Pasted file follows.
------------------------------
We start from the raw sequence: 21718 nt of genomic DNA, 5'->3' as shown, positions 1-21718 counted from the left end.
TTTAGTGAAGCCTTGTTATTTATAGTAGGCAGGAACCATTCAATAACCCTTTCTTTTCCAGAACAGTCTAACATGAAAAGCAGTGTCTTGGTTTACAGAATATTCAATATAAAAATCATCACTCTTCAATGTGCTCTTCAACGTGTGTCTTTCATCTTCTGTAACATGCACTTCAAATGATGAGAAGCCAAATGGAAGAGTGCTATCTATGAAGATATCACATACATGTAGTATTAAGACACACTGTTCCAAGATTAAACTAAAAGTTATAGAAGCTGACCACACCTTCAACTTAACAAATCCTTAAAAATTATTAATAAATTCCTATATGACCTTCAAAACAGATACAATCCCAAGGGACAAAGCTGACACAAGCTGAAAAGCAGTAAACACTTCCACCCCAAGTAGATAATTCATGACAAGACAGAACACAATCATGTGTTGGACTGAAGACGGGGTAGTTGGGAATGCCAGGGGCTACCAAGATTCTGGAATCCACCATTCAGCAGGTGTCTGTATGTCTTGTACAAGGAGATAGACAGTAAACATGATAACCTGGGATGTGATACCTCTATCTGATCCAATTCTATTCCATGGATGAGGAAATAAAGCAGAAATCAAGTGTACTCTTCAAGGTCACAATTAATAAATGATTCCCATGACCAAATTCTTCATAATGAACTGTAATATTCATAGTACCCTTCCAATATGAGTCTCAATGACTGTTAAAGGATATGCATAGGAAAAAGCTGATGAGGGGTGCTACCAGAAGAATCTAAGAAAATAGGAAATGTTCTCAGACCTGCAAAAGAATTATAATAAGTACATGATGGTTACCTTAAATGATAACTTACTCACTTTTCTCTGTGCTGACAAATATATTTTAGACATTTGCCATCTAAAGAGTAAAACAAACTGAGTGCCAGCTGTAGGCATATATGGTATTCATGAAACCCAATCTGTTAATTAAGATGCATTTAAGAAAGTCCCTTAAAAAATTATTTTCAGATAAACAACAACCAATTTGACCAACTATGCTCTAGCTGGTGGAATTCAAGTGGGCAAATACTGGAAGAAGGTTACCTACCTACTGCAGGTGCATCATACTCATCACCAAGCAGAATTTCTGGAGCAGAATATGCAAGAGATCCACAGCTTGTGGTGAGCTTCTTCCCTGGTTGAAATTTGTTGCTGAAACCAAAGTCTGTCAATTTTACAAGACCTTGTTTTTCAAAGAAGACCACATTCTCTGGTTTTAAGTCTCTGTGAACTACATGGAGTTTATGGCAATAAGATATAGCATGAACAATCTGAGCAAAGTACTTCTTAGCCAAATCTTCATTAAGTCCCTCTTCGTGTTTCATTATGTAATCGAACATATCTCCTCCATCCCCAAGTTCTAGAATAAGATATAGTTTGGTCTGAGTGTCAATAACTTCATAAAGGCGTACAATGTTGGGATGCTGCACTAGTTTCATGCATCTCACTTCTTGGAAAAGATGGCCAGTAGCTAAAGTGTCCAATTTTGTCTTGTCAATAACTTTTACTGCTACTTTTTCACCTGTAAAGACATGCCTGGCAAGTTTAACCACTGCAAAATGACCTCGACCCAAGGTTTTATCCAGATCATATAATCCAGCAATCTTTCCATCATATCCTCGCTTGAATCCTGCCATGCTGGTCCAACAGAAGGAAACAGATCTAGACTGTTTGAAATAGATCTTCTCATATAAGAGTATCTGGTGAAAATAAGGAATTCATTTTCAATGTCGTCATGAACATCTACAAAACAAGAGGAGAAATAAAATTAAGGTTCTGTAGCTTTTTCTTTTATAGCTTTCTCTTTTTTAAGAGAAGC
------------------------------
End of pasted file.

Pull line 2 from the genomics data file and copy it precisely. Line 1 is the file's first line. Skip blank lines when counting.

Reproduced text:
TTTAGTGAAGCCTTGTTATTTATAGTAGGCAGGAACCATTCAATAACCCTTTCTTTTCCAGAACAGTCTAACATGAAAAGCAGTGTCTTGGTTTACAGAATATTCAATATAAAAATCATCACTCTTCAATGTGCTCTTCAACGTGTGTCTTTCATCTTCTGTAACATGCACTTCAAATGATGAGAAGCCAAATGGAAGAGTGCTATCTATGAAGATATCACATACATGTAGTATTAAGACACACTGTTCCAAGATTAAACTAAAAGTTATAGAAGCTGACCACACCTTCAACTTAACAAATCCTTAAAAATTATTAATAAATTCCTATATGACCTTCAAAACAGATACAATCCCAAGGGACAAAGCTGACACAAGCTGAAAAGCAGTAAACACTTCCACCCCAAGTAGATAATTCATGACAAGACAGAACACAATCATGTGTTGGACTGAAGACGGGGTAGTTGGGAATGCCAGGGGCTACCAAGATTCTGGAATCCACCATTCAGCAGGTGTCTGTATGTCTTGTACAAGGAGATAGACAGTAAACATGATAACCTGGGATGTGATACCTCTATCTGATCCAATTCTATTCCATGGATGAGGAAATAAAGCAGAAATCAAGTGTACTCTTCAAGGTCACAATTAATAAATGATTCCCATGACCAAATTCTTCATAATGAACTGTAATATTCATAGTACCCTTCCAATATGAGTCTCAATGACTGTTAAAGGATATGCATAGGAAAAAGCTGATGAGGGGTGCTACCAGAAGAATCTAAGAAAATAGGAAATGTTCTCAGACCTGCAAAAGAATTATAATAAGTACATGATGGTTACCTTAAATGATAACTTACTCACTTTTCTCTGTGCTGACAAATATATTTTAGACATTTGCCATCTAAAGAGTAAAACAAACTGAGTGCCAGCTGTAGGCATATATGGTATTCATGAAACCCAATCTGTTAATTAAGATGCATTTAAGAAAGTCCCTTAAAAAATTATTTTCAGATAAACAACAACCAATTTGACCAACTATGCTCTAGCTGGTGGAATTCAAGTGGGCAAATACTGGAAGAAGGTTACCTACCTACTGCAGGTGCATCATACTCATCACCAAGCAGAATTTCTGGAGCAGAATATGCAAGAGATCCACAGCTTGTGGTGAGCTTCTTCCCTGGTTGAAATTTGTTGCTGAAACCAAAGTCTGTCAATTTTACAAGACCTTGTTTTTCAAAGAAGACCACATTCTCTGGTTTTAAGTCTCTGTGAACTACATGGAGTTTATGGCAATAAGATATAGCATGAACAATCTGAGCAAAGTACTTCTTAGCCAAATCTTCATTAAGTCCCTCTTCGTGTTTCATTATGTAATCGAACATATCTCCTCCATCCCCAAGTTCTAGAATAAGATATAGTTTGGTCTGAGTGTCAATAACTTCATAAAGGCGTACAATGTTGGGATGCTGCACTAGTTTCATGCATCTCACTTCTTGGAAAAGATGGCCAGTAGCTAAAGTGTCCAATTTTGTCTTGTCAATAACTTTTACTGCTACTTTTTCACCTGTAAAGACATGCCTGGCAAGTTTAACCACTGCAAAATGACCTCGACCCAAGGTTTTATCCAGATCATATAATCCAGCAATCTTTCCATCATATCCTCGCTTGAATCCTGCCATGCTGGTCCAACAGAAGGAAACAGATCTAGACTGTTTGAAATAGATCTTCTCATATAAGAGTATCTGGTGAAAATAAGGAATTCATTTTCAATGTCGTCATGAACATCTACAAAACAAGAGGAGAAATAAAATTAAGGTTCTGTAGCTTTTTCTTTTATAGCTTTCTCTTTTTTAAGAGAAGC